Last week, it was reported that Apple had received a massive boost in its upcoming trial against the Department of Justice when, in a similar case, a New York Magistrate Judge ruled that the Cupertino company could not be forced to unlock an iPhone 5s owned by an accused drug dealer. Now, authorities are looking to have this decision overturned.
Brooklyn judge James Orenstein said that he had no legal authority under the 227-year old All Writs Act to order Apple to access the data on the suspect’s iPhone. The law is the same one that the Justice Department wants to use to compel Apple to unlock the San Bernardino shooter’s work-issued iPhone in the upcoming California trial.
New York authorities want Apple to help them access the data on Queen’s resident Jun Feng’s device, which is locked with a passcode. If an attempt to brute force the code is made, there is a risk that all the data on the iPhone will be deleted as there is no way to tell if the auto-erase feature is enabled. The prospect of losing all the stored information is the same scenario faced in the San Bernardino case.
In its filing on Monday, the Justice Department has asked that a higher ranking judge, Margot Brodie, hear the case. It adds that Apple has the capability to bypass the passcode of iPhones with operating systems that predate iOS 8 - as it has done for authorities many times in the past - therefore it does not need to build new software for the task. For reference, the iPhone in the New York case runs iOS 7, whereas the one in the California case uses iOS 9.
In light of the debate that has recently come to surround this issue, it is worth briefly noting what this case is not about. Apple is not being asked to do anything it does not currently have the capability to do.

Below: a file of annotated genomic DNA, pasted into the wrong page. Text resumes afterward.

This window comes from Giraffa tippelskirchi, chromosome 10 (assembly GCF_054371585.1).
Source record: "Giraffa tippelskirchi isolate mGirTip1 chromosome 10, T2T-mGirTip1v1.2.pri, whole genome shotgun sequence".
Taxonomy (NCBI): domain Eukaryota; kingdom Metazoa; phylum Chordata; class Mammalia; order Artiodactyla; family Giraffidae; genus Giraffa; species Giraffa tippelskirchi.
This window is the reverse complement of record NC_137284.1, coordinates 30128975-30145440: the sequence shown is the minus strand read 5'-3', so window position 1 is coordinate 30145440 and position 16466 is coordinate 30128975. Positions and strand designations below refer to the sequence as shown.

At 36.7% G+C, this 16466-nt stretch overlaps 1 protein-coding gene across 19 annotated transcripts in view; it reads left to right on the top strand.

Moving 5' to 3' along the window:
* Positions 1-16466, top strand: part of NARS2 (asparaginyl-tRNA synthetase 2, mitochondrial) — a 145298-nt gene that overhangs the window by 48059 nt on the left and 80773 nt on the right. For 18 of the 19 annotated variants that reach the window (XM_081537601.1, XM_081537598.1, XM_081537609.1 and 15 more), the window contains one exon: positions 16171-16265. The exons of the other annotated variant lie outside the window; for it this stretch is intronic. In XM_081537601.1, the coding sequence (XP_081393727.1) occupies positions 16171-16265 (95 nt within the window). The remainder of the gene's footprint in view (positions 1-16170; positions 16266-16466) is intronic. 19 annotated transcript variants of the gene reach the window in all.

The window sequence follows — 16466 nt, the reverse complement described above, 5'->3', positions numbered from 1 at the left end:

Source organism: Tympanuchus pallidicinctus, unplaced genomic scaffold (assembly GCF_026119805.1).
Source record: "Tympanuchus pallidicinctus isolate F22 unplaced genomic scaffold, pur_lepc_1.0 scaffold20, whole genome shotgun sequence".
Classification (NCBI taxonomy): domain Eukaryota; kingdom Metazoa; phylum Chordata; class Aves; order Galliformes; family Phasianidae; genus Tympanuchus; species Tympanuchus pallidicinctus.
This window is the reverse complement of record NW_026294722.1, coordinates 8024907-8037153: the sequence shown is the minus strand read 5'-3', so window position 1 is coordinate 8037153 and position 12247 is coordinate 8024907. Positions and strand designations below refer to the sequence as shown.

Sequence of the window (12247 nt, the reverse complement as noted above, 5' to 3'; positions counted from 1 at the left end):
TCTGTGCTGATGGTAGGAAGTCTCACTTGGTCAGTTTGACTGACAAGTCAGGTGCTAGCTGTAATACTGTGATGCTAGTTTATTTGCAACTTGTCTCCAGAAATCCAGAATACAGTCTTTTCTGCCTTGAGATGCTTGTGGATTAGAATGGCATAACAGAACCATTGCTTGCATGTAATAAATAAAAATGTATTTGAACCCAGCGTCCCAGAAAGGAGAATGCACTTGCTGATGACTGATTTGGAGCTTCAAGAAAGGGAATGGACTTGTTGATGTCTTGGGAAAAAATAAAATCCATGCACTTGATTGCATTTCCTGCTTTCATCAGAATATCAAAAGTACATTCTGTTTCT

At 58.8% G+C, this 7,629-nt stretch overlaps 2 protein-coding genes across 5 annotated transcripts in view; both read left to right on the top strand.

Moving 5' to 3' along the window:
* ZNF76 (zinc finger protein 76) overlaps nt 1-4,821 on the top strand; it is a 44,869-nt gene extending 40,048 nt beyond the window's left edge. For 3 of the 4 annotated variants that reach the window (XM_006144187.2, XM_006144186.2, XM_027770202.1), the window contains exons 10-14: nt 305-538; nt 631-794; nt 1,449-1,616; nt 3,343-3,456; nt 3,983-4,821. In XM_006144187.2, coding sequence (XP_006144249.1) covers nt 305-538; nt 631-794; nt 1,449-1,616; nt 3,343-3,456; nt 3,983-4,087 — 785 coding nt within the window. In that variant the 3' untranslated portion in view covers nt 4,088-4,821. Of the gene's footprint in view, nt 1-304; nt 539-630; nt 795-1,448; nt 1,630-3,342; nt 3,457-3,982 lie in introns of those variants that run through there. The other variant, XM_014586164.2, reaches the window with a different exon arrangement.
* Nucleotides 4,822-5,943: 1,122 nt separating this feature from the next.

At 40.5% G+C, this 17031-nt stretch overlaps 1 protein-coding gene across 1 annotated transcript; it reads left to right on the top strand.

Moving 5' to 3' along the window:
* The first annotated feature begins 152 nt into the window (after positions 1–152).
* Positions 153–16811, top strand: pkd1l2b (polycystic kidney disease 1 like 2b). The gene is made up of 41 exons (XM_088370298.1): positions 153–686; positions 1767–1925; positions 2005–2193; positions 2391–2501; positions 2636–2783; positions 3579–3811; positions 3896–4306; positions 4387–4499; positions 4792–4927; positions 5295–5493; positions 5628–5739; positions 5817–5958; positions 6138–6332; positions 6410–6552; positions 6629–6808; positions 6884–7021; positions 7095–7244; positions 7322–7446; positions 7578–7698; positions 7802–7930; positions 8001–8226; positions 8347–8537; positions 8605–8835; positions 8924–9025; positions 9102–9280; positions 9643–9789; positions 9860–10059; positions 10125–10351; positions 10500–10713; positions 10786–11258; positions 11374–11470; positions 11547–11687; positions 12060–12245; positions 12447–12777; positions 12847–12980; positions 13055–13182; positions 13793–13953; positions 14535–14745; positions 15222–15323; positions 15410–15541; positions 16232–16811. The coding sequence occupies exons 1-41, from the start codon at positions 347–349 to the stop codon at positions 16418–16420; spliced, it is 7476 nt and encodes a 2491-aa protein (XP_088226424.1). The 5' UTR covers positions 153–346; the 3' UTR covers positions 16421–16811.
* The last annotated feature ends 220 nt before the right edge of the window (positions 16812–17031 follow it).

Apple may perform the passcode-bypass in its own lab, using its own technicians, just as it always has, without revealing to the government how it did so. Therefore, granting the application will not affect the technological security of any Apple iPhone nor hand the government a ‘master key.’
Apple argues that just because it complied with past judicial orders to unlock iPhones doesn't mean it agrees with the process. The government also claims that Apple had initially agreed to help authorities access Feng’s iPhone, but changed its stance once the California case hit the spotlight.
Judge Orenstein's ruling was a major setback for the government, as it could set a precedent and hamstring its case against Apple. Responding to the new DoJ filing, the iPhone maker said: “Judge Orenstein ruled the FBI’s request would ‘thoroughly undermine fundamental principles of the Constitution’ and we agree. We share the Judge’s concern that misuse of the All Writs Act would start us down a slippery slope that threatens everyone’s safety and privacy.”
Apple’s federal court hearing in California is scheduled for March 22. The outcome of this privacy vs. security trial could have tremendous implications for tech companies, and influence the way the government monitors it citizens.